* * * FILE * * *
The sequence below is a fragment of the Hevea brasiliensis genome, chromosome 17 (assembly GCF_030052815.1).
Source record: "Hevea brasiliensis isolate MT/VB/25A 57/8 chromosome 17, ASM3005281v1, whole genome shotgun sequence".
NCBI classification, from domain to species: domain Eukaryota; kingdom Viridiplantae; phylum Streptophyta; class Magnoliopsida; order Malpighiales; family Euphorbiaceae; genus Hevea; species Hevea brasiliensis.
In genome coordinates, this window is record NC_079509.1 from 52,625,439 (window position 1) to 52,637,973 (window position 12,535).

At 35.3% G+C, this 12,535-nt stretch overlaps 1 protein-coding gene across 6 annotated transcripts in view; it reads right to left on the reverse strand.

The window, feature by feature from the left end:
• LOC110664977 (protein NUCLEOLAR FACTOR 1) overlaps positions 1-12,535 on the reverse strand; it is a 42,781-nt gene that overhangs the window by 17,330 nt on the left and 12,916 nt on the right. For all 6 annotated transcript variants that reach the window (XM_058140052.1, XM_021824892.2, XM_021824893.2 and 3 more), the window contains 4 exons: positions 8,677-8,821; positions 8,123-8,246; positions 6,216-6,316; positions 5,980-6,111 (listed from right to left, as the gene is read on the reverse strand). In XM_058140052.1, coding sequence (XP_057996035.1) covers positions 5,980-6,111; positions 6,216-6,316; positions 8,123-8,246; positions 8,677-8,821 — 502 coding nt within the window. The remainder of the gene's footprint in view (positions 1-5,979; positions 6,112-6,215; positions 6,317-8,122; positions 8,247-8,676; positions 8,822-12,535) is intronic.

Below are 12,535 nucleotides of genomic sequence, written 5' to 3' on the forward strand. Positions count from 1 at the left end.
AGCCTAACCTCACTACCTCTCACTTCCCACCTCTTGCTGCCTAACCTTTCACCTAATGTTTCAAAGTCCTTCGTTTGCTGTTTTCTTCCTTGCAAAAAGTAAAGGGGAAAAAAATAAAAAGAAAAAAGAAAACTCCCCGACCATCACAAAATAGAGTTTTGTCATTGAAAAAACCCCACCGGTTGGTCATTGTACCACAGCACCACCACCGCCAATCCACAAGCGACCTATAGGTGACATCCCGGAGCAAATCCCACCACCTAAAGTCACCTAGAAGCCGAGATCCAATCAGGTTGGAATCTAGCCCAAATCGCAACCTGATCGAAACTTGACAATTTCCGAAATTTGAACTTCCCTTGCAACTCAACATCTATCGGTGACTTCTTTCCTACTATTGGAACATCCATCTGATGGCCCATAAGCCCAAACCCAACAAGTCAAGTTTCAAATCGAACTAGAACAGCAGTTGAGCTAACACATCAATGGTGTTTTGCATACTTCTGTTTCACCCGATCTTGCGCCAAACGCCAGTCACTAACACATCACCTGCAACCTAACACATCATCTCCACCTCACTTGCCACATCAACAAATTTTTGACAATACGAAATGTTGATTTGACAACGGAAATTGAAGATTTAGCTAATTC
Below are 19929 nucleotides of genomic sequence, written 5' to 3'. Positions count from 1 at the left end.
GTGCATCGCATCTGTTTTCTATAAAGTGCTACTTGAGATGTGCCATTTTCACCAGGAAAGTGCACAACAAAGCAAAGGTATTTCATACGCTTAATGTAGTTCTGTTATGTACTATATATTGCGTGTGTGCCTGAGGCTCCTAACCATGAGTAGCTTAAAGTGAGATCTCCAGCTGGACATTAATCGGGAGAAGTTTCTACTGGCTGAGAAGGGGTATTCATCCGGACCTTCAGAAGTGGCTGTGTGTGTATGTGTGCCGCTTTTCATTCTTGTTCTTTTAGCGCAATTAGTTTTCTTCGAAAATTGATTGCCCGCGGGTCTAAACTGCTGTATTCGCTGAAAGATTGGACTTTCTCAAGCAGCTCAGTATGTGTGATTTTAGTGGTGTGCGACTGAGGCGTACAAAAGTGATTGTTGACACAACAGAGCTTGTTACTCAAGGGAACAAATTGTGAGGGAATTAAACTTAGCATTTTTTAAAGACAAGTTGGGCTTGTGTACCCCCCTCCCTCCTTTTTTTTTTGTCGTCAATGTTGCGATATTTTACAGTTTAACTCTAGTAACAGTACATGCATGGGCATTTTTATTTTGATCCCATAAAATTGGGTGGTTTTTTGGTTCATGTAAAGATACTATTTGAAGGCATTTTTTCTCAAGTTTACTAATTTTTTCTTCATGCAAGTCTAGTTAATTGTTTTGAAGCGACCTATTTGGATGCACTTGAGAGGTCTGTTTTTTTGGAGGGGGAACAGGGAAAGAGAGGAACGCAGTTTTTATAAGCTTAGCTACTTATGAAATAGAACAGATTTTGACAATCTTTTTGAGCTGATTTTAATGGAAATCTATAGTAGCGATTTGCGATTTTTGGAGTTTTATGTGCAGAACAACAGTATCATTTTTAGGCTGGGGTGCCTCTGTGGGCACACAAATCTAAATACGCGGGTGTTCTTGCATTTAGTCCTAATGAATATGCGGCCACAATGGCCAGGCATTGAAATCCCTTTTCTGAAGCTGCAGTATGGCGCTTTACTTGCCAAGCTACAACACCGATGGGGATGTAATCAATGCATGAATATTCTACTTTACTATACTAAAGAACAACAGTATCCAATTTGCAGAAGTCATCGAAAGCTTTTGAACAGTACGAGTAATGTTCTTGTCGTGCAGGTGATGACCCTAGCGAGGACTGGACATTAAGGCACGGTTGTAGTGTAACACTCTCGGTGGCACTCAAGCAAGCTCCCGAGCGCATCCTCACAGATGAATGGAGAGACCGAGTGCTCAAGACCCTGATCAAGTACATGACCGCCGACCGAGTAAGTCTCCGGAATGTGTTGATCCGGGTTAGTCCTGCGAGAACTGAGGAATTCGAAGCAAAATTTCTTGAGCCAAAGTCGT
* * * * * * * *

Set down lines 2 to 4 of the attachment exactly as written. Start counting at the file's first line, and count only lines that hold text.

Source record: "Hevea brasiliensis isolate MT/VB/25A 57/8 chromosome 17, ASM3005281v1, whole genome shotgun sequence".
NCBI classification, from domain to species: domain Eukaryota; kingdom Viridiplantae; phylum Streptophyta; class Magnoliopsida; order Malpighiales; family Euphorbiaceae; genus Hevea; species Hevea brasiliensis.
In genome coordinates, this window is record NC_079509.1 from 52,625,439 (window position 1) to 52,637,973 (window position 12,535).